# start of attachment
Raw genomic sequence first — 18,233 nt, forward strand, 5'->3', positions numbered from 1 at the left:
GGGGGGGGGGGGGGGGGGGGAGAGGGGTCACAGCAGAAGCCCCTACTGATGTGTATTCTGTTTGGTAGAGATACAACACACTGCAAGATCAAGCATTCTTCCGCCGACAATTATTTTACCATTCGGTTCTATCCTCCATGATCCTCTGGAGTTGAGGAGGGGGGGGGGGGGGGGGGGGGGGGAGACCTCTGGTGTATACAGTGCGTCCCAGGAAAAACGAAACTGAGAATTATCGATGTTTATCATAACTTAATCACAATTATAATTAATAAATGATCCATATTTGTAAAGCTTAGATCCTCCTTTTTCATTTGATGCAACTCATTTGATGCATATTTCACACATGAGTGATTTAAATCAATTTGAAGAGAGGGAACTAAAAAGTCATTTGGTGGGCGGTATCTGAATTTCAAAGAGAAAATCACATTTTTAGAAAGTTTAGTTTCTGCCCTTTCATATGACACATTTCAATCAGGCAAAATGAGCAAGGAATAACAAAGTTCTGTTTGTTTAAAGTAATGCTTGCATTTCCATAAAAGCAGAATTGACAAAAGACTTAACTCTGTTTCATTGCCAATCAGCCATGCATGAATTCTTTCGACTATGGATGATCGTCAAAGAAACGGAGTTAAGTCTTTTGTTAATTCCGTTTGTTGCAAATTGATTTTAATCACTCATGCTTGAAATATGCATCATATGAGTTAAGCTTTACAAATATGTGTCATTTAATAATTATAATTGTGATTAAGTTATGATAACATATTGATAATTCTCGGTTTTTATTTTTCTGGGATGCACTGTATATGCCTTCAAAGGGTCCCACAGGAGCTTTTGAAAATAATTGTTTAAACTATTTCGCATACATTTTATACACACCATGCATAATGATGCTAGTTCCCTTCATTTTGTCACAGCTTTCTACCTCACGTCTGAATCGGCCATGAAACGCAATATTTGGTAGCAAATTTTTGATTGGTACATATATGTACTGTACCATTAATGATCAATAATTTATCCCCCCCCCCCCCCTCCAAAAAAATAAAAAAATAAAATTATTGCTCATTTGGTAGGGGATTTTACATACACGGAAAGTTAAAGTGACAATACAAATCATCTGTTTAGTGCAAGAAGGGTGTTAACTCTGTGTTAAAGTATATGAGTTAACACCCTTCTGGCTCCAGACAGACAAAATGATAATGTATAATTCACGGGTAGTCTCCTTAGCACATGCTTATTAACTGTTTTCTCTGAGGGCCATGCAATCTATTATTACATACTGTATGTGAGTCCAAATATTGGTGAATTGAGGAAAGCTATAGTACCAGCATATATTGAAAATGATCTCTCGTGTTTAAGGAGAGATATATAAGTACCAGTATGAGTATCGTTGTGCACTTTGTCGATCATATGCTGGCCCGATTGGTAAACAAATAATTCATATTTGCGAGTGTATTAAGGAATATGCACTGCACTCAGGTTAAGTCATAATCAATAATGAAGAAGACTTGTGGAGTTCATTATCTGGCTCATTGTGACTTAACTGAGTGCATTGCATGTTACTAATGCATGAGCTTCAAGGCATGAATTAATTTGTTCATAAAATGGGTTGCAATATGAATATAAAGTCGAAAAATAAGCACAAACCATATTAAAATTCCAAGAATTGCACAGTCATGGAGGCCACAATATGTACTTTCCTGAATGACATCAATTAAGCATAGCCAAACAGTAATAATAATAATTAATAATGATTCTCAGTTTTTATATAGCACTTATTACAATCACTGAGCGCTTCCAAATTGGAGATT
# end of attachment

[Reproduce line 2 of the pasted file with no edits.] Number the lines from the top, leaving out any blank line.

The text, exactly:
GGGGGGGGGGGGGGGGGGGGAGAGGGGTCACAGCAGAAGCCCCTACTGATGTGTATTCTGTTTGGTAGAGATACAACACACTGCAAGATCAAGCATTCTTCCGCCGACAATTATTTTACCATTCGGTTCTATCCTCCATGATCCTCTGGAGTTGAGGAGGGGGGGGGGGGGGGGGGGGGGGGAGACCTCTGGTGTATACAGTGCGTCCCAGGAAAAACGAAACTGAGAATTATCGATGTTTATCATAACTTAATCACAATTATAATTAATAAATGATCCATATTTGTAAAGCTTAGATCCTCCTTTTTCATTTGATGCAACTCATTTGATGCATATTTCACACATGAGTGATTTAAATCAATTTGAAGAGAGGGAACTAAAAAGTCATTTGGTGGGCGGTATCTGAATTTCAAAGAGAAAATCACATTTTTAGAAAGTTTAGTTTCTGCCCTTTCATATGACACATTTCAATCAGGCAAAATGAGCAAGGAATAACAAAGTTCTGTTTGTTTAAAGTAATGCTTGCATTTCCATAAAAGCAGAATTGACAAAAGACTTAACTCTGTTTCATTGCCAATCAGCCATGCATGAATTCTTTCGACTATGGATGATCGTCAAAGAAACGGAGTTAAGTCTTTTGTTAATTCCGTTTGTTGCAAATTGATTTTAATCACTCATGCTTGAAATATGCATCATATGAGTTAAGCTTTACAAATATGTGTCATTTAATAATTATAATTGTGATTAAGTTATGATAACATATTGATAATTCTCGGTTTTTATTTTTCTGGGATGCACTGTATATGCCTTCAAAGGGTCCCACAGGAGCTTTTGAAAATAATTGTTTAAACTATTTCGCATACATTTTATACACACCATGCATAATGATGCTAGTTCCCTTCATTTTGTCACAGCTTTCTACCTCACGTCTGAATCGGCCATGAAACGCAATATTTGGTAGCAAATTTTTGATTGGTACATATATGTACTGTACCATTAATGATCAATAATTTATCCCCCCCCCCCCCCTCCAAAAAAATAAAAAAATAAAATTATTGCTCATTTGGTAGGGGATTTTACATACACGGAAAGTTAAAGTGACAATACAAATCATCTGTTTAGTGCAAGAAGGGTGTTAACTCTGTGTTAAAGTATATGAGTTAACACCCTTCTGGCTCCAGACAGACAAAATGATAATGTATAATTCACGGGTAGTCTCCTTAGCACATGCTTATTAACTGTTTTCTCTGAGGGCCATGCAATCTATTATTACATACTGTATGTGAGTCCAAATATTGGTGAATTGAGGAAAGCTATAGTACCAGCATATATTGAAAATGATCTCTCGTGTTTAAGGAGAGATATATAAGTACCAGTATGAGTATCGTTGTGCACTTTGTCGATCATATGCTGGCCCGATTGGTAAACAAATAATTCATATTTGCGAGTGTATTAAGGAATATGCACTGCACTCAGGTTAAGTCATAATCAATAATGAAGAAGACTTGTGGAGTTCATTATCTGGCTCATTGTGACTTAACTGAGTGCATTGCATGTTACTAATGCATGAGCTTCAAGGCATGAATTAATTTGTTCATAAAATGGGTTGCAATATGAATATAAAGTCGAAAAATAAGCACAAACCATATTAAAATTCCAAGAATTGCACAGTCATGGAGGCCACAATATGTACTTTCCTGAATGACATCAATTAAGCATAGCCAAACAGTAATAATAATAATTAATAATGATTCTCAGTTTTTATATAGCACTTATTACAATCACTGAGCGCTTCCAAATTGGAGATT